The consulting industry isn’t what it was 20 years ago. You can’t rise through the ranks as quickly. At the same time, you now have so many other options to make money.

As I learned more about these new careers in my stay abroad — startups, creative careers, freelancing — I slowly stopped accepting my uncle’s advice. It was hard. It got ugly.

In one of our last career-related exchanges, when I was already working for myself, I told him I wanted to focus on doing work that is fun.

He said: “Well, good luck with that.”

One of the hardest things you’ll ever do is reject well-intended advice from kind people while you still don’t have the answers yourself.

It’s a bit like trying to pick a color for the walls of your room: You have no idea what you want until you see it.

So you sit through a parade of people, all presenting you with different colors, and you just go, “No, that’s not it,” forever. Until the right one hits you.

This is painful for the people showing you colors because they hope whatever color they show you next is the one you’ll choose. They’re doing their best.

It’s also painful for you because you can see their disappointed faces, but all you can say is, “I’m really sorry, I just don’t know.”

Back then, all I knew was that I had to find a way to determine my strengths and leverage them into some kind of independent, fulfilling career.

I didn’t know what those strengths were yet, and I had no clue what that career could look like, but I knew I was the only one who could find the answers.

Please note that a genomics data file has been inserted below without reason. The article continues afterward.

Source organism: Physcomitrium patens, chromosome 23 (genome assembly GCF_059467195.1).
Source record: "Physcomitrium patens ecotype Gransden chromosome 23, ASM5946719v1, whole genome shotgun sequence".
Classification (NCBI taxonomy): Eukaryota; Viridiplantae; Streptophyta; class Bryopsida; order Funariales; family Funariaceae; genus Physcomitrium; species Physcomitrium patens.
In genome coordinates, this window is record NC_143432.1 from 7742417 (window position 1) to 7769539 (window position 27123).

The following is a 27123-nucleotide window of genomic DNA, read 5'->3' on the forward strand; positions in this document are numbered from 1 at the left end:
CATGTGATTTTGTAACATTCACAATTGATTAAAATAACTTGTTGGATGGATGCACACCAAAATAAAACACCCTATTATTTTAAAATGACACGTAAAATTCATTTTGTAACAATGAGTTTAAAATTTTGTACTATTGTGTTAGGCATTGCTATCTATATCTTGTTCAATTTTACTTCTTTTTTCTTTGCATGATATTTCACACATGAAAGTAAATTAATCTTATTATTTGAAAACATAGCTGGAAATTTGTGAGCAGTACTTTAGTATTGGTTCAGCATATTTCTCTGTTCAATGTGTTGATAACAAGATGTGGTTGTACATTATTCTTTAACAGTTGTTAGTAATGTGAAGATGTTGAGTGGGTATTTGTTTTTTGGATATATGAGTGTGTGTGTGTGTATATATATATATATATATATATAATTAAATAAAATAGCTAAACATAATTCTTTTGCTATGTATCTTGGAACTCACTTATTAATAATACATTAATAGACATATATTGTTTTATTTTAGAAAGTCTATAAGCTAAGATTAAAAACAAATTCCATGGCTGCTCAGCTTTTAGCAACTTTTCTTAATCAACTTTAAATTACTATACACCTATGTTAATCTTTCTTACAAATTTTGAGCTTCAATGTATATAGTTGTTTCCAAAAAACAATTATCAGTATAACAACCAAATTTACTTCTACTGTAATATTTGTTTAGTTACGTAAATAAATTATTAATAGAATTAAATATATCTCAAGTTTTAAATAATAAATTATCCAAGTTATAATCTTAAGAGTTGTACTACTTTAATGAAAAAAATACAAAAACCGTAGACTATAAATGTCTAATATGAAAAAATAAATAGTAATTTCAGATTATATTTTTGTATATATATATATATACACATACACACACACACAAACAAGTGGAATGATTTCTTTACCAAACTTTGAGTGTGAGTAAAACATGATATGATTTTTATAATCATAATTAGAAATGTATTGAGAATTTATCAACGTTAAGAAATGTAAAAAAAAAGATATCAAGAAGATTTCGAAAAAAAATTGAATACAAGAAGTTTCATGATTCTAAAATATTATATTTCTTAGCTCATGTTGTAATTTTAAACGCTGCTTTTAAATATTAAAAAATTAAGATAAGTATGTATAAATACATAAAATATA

From the time I first broke with my uncle’s advice, it would be another two years before I finally started working for myself. After that, it would be another three years until I made a full-time income.

That’s five years of testing, trying, failing, all while having to politely nod and say, “No, thanks!” every time someone who cared about me gave me a good idea or great piece of advice that just wasn’t for me.

When all the online marketing gurus said to focus on becoming a highly paid freelancer, I decided to build a website instead.

When everyone on Reddit told me that website would never amount to anything, I relied on my gut and data that said they were wrong.

When my parents made some good arguments for getting a Master’s degree, I ignored them and went into my 2nd year as a solo entrepreneur.

I wasn’t always right when I rejected people’s advice. That website did amount to a lot — but I also did end up getting a Master’s degree.

However, the only way for even the best advice to work is for you to come around to it on your own schedule.

You can’t force great decisions down people’s throats. You can’t make yourself want to do something you can’t believe in just yet.

So even if it’s painful, pass on the wrong colors. Have faith in yourself and your decisions. Trust that your life will unfold the right way at the right time, and that the people you care about will be there to see it. Most of the time, they will. After all, they once went through the same process themselves — and maybe still are.

My name is Niklas Göke. I am a writer. This is my story. I hope it’ll help you. I hope it’ll inspire you to tell yours. We need more people doing so. More people sharing their thoughts, emotions, experiences — so we can all learn together. That’s a decision I can get behind.

Who knows? Maybe it’ll be the best one you ever make.

Previously published on